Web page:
Canada Post driver in Chilliwack tests positive for COVID-19, as B.C. announces 10 new cases
Driver's last day of work was June 19 and showed no symptoms, says spokesperson
A Canada Post driver in Chilliwack, B.C., has tested positive for COVID-19, as B.C. health officials confirmed Friday 10 new cases of COVID-19 within the last 24 hours and one more death.
Phil Legault, a spokesperson for Canada Post, said it was informed Wednesday that a driver under contract at its Chilliwack depot tested positive for the disease.
The driver's last day of work was June 19. They were feeling well and showing no symptoms, Legault said.
The entire first floor of the depot and post office underwent a deep cleaning and sanitization Wednesday as a precaution, he said, adding Canada Post is in contact with the Public Health Agency of Canada and following its recommendations.
"We continue to keep our employees informed, while stressing the importance of following physical distancing protocols within the facility and conducting proper hand hygiene," he said.
"We will continue to work with public health authorities and our unions when it comes to putting safety first in our facilities."
Canada Post did not immediately respond when asked whether the driver had any contact with other employees and whether any other workers are self-isolating.
Legault said PHAC and the World Health Organization have assured Canada Post there's a low risk of spread from products or packaging.
159 actives cases in B.C.
B.C. now has a total of 2,878 cases, 159 of which are active, Provincial Health Officer Dr. Bonnie Henry and Health Minister Adrian Dix said Friday in a written statement.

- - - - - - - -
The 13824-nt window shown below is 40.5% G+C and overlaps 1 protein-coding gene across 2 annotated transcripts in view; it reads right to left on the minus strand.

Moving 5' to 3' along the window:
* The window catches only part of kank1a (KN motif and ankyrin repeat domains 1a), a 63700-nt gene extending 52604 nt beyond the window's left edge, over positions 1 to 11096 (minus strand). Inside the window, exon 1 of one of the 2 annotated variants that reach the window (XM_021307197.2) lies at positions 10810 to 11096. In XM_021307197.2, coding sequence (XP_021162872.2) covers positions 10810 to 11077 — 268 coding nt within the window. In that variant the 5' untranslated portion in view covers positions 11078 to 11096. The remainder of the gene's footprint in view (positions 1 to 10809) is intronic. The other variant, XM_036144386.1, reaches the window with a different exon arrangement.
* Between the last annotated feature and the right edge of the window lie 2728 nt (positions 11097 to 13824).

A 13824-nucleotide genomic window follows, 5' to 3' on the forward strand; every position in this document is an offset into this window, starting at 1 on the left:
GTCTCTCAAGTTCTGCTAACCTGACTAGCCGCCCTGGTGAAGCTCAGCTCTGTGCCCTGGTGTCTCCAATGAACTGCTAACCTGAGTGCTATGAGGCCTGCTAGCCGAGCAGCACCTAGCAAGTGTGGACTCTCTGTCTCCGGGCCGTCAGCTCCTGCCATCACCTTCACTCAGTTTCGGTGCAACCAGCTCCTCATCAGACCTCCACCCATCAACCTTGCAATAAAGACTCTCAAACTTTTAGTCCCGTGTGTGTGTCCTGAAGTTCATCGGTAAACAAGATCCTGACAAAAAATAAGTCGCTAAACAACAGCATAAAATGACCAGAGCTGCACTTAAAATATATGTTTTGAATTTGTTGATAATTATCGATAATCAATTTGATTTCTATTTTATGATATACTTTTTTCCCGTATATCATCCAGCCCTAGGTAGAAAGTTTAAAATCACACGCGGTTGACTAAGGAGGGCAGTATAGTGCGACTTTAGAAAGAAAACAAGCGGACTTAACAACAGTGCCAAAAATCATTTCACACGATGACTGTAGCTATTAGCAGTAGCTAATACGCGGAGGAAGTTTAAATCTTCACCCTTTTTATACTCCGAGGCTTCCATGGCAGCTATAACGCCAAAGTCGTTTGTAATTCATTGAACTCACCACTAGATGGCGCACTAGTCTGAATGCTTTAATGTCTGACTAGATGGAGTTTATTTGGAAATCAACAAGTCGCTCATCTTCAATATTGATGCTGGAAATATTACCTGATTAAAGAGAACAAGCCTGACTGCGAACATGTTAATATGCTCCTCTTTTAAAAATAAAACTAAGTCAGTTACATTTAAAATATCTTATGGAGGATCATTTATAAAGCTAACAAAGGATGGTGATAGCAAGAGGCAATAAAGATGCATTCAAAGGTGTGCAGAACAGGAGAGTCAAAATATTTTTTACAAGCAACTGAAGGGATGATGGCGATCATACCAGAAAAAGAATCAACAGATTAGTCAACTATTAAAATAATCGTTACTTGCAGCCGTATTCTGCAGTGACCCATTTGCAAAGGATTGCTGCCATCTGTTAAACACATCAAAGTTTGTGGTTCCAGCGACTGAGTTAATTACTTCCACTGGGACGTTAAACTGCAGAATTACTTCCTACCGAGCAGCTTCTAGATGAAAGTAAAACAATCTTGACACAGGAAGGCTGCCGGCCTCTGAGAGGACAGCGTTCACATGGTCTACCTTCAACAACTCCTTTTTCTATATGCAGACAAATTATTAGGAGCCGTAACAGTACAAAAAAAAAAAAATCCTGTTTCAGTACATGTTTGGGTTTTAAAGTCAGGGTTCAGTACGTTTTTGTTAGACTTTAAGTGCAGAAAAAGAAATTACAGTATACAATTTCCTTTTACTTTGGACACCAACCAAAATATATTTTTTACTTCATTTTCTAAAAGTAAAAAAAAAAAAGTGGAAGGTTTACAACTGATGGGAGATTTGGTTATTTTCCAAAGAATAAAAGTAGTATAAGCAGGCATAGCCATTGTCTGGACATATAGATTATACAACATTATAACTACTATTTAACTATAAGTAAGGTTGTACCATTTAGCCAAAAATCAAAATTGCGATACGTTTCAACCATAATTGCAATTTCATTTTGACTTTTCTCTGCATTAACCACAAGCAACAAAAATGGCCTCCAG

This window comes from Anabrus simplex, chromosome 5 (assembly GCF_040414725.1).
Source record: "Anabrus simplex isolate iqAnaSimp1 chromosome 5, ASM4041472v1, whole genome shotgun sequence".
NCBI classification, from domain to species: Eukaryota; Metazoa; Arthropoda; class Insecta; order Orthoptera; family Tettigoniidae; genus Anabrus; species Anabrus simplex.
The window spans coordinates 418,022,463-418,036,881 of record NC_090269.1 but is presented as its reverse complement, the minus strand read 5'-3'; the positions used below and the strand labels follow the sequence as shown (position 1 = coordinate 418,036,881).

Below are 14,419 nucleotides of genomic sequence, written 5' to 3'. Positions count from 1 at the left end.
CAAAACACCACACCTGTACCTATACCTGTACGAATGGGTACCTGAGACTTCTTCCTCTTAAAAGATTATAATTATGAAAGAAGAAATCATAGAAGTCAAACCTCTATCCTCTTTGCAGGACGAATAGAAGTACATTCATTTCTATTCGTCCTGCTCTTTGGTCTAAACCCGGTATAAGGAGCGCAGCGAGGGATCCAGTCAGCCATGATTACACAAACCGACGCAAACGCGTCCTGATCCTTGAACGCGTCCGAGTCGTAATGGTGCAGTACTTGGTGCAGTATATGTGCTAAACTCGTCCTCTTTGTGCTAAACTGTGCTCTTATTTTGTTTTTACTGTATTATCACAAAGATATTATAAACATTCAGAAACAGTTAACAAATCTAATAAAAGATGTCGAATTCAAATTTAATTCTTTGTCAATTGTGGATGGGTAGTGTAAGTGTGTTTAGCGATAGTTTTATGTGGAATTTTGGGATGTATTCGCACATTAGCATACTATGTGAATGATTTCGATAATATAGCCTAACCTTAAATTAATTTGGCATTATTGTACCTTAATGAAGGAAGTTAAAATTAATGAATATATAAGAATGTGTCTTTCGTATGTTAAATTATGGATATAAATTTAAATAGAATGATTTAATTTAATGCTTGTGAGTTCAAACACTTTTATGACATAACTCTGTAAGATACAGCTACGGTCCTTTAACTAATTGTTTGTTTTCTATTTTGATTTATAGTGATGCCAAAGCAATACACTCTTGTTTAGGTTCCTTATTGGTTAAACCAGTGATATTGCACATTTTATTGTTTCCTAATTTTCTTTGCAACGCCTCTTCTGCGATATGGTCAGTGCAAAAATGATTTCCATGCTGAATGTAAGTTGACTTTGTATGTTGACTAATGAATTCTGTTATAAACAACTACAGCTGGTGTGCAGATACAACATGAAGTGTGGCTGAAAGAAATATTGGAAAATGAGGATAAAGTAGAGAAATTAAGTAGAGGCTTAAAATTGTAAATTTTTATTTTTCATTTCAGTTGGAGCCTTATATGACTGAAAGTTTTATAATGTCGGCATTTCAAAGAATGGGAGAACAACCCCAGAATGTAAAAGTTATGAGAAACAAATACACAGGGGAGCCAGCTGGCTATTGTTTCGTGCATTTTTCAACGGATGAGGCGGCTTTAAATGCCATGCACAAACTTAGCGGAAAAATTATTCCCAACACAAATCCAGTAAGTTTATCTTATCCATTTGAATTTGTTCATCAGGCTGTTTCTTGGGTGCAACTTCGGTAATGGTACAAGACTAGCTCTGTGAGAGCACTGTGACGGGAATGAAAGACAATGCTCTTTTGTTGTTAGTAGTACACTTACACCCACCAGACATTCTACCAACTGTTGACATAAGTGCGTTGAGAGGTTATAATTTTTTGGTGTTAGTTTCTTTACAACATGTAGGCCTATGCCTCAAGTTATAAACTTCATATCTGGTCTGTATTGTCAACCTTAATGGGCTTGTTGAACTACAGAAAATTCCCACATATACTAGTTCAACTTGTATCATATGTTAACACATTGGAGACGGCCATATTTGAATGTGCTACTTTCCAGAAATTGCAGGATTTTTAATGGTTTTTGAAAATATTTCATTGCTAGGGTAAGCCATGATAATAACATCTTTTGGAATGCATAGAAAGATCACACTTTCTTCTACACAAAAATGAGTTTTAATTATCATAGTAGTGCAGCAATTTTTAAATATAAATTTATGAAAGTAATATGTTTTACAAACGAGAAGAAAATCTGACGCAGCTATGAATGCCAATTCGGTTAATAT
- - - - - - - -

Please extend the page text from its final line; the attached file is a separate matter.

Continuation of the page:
The new figures include a correction from yesterday's numbers: the province announced 20 confirmed cases, when there were actually 19.
A total of 174 people have died from the virus in B.C. The latest death was linked to the Vancouver Coastal Health region.
Seventeen people are in hospital, five of whom are in intensive care.
There are no new community and health-care facility outbreaks, and an outbreak at Nicola Lodge has been declared over.
Six outbreaks persist, including five in long-term care and one in an acute-care facility.
A total of 2,545 people have recovered from COVID-19.
Earlier Friday, health officials said First Nations communities in B.C. have fared better during the pandemic compared to the rest of the province.
Eighty-seven people have tested positive for the disease between Jan 1. and June 14, said Dr. Shannon McDonald, acting chief medical health officer for the First Nations Health Authority.
Four people have died, and there are only three active cases in the FNHA region. McDonald said 42 of the test-positive cases live on or near a reserve.
The numbers come as the province moves into Phase 3 of its reopening plan and further eases COVID-19 restrictions.
The phase allows for "careful" travel across the province, and the reopening of hotels, resorts, spas and RV parks. Some Indigenous leaders say they should have been consulted before the announcement on Wednesday.
In their statement, Henry and Dix said communities need to assess the risks and do what is right for them. The two said they recognized the measures to keep rural and remote communities safe have come with hardship.
"The need to put aside important cultural gatherings, to maintain a safe physical distance and to limit visitors has had a great social, mental and economic impact on many," their statement said.
"It also reminds us of the resilience that First Nations communities continue to display in the face of hardships."